WCU student addresses sexual assault on college campuses

Beth Winze catalogues responses to her survey regarding sexual assault awareness on college campuses. Photo by Haley Smith.

Beth Winze catalogues responses to her survey regarding sexual assault awareness on college campuses. Photo by Haley Smith.

A recent survey (spring 2015) conducted by the Association of American Universities (AAU) on 27 university campuses throughout the United States, reported that 23 percent of female college students are sexually assaulted due to physical force, threat of physical force or incapacitation. Out of this percentage, 10.8 percent experienced penetration.

WCU criminal justice student, Beth Winze, is hoping to reduce this statistic with her research project titled, ‘Determination of Sexual Assault Awareness on College Campuses.’

The goal of her research is to determine how much college students know about the prevalence and definition of sexual assault on their campus. Winze is conducting her project on her own at the moment, but she is hoping to pair up with a criminal justice professor.

“The literature is so inconclusive,” said Winze. “Every source seems to have a different statistic and varying information. That’s why I’m asking students how they define sexual assault.”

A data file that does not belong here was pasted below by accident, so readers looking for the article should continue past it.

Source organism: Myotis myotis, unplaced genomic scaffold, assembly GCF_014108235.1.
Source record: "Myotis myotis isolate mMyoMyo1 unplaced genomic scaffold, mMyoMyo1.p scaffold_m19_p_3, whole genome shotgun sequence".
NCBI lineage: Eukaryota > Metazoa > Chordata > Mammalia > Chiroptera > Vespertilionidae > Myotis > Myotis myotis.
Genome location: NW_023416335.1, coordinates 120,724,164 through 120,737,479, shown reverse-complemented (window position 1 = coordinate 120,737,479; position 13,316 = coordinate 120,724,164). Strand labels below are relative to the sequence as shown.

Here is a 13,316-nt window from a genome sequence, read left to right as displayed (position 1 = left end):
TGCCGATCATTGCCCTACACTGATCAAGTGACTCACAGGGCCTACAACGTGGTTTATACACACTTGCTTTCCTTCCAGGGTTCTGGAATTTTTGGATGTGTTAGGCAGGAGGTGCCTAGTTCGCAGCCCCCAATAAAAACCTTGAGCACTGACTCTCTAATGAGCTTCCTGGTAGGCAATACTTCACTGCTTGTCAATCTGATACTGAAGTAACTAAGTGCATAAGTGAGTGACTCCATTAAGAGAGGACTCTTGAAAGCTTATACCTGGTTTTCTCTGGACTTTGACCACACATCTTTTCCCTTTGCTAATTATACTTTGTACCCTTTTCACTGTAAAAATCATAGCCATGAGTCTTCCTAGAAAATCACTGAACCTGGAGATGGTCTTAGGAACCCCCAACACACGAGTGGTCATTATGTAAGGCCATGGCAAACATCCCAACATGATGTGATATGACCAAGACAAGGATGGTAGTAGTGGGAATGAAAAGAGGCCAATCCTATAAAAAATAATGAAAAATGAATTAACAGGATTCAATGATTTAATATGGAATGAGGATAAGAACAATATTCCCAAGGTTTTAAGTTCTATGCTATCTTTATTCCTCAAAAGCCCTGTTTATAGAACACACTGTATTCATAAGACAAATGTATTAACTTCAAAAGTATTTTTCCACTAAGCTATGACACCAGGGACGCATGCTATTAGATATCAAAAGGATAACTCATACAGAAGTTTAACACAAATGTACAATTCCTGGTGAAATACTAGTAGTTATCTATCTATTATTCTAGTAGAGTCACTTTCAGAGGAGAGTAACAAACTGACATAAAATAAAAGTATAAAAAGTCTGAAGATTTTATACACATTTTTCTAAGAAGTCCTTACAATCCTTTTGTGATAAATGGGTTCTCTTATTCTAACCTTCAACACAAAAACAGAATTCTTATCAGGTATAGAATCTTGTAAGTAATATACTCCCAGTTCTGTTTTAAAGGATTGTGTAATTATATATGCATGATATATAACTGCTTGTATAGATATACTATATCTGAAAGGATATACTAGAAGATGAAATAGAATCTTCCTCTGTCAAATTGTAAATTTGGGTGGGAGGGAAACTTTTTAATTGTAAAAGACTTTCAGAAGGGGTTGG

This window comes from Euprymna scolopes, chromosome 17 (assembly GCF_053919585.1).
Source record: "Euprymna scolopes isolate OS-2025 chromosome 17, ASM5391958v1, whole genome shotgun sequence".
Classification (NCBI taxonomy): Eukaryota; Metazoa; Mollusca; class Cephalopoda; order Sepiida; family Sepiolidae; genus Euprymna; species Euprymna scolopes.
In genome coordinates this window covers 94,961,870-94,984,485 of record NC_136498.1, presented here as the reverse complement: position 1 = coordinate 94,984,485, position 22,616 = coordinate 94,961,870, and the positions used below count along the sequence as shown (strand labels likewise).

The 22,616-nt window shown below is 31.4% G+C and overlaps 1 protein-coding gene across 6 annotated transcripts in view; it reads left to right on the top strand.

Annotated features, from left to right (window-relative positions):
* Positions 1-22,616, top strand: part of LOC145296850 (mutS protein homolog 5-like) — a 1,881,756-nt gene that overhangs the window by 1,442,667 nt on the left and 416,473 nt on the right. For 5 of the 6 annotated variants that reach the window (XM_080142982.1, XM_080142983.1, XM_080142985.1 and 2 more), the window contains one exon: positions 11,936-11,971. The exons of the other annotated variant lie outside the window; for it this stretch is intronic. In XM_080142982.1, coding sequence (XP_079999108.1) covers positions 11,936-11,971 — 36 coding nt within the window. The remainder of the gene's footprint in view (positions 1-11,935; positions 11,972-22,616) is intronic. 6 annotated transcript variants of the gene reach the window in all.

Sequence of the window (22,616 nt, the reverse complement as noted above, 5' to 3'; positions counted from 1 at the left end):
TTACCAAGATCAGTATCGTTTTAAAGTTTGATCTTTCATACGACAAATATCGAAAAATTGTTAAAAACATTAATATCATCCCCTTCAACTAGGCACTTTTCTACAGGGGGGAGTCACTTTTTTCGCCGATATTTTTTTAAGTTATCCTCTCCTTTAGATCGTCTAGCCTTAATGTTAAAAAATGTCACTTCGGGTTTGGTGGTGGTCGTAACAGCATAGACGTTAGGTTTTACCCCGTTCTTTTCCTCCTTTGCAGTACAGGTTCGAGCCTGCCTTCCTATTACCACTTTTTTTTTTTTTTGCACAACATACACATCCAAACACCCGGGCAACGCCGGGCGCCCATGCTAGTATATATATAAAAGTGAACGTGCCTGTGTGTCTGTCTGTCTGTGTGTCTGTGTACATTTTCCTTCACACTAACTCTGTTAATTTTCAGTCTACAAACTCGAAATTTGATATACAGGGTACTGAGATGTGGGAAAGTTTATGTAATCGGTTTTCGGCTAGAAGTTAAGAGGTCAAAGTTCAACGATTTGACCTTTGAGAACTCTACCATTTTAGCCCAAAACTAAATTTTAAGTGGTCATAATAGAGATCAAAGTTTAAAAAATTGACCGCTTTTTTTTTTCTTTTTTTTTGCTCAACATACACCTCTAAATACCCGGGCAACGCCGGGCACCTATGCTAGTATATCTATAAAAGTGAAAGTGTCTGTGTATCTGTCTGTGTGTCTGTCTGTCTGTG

Winze conducted an anonymous survey as part of her effort to discover how aware college students are about this issue and how many of them have been affected by it. The informal survey was posted on Facebook and targeted towards college students.

“I wish there was a way that girls could do more than just keep walking when they get catcalls or touched when not wanting it. There is honestly not much a girl can do unless it starts to get very physical,” said an anonymous student in response to Winze’s survey.

Winze hoped to receive 50 responses to her survey, but the attention to the subject was more than she expected. Within three weeks, the survey received 54 responses that Winze characterized as “insightful.”  The survey is now closed and the results have been incorporated into her research.  

“I believe the unexpectedly large response to my survey proves that people want to talk about this, they just don’t know how,” said Winze.

The AAU reports that most people who fail to report a sexual assault claim that it wasn’t serious enough, they were ashamed of what happened or they didn’t think anything would be done about it.

“I think a lot of people don’t like to consider themselves victims, and I think that’s the problem,” said Winze. “Throughout my research, I realized that the majority of sexual assault cases go unreported because of fear.”

Brooke Andrade, Winze’s roommate and fellow WCU student, believes this project is important for students and staff of any college to learn about.

“I feel like it’s a topic that really needs to be talked about more openly so that victims are more comfortable discussing the issue,” said Andrade. “I think [Winze’s] research will help make WCU students more aware of the situation and the statistics.”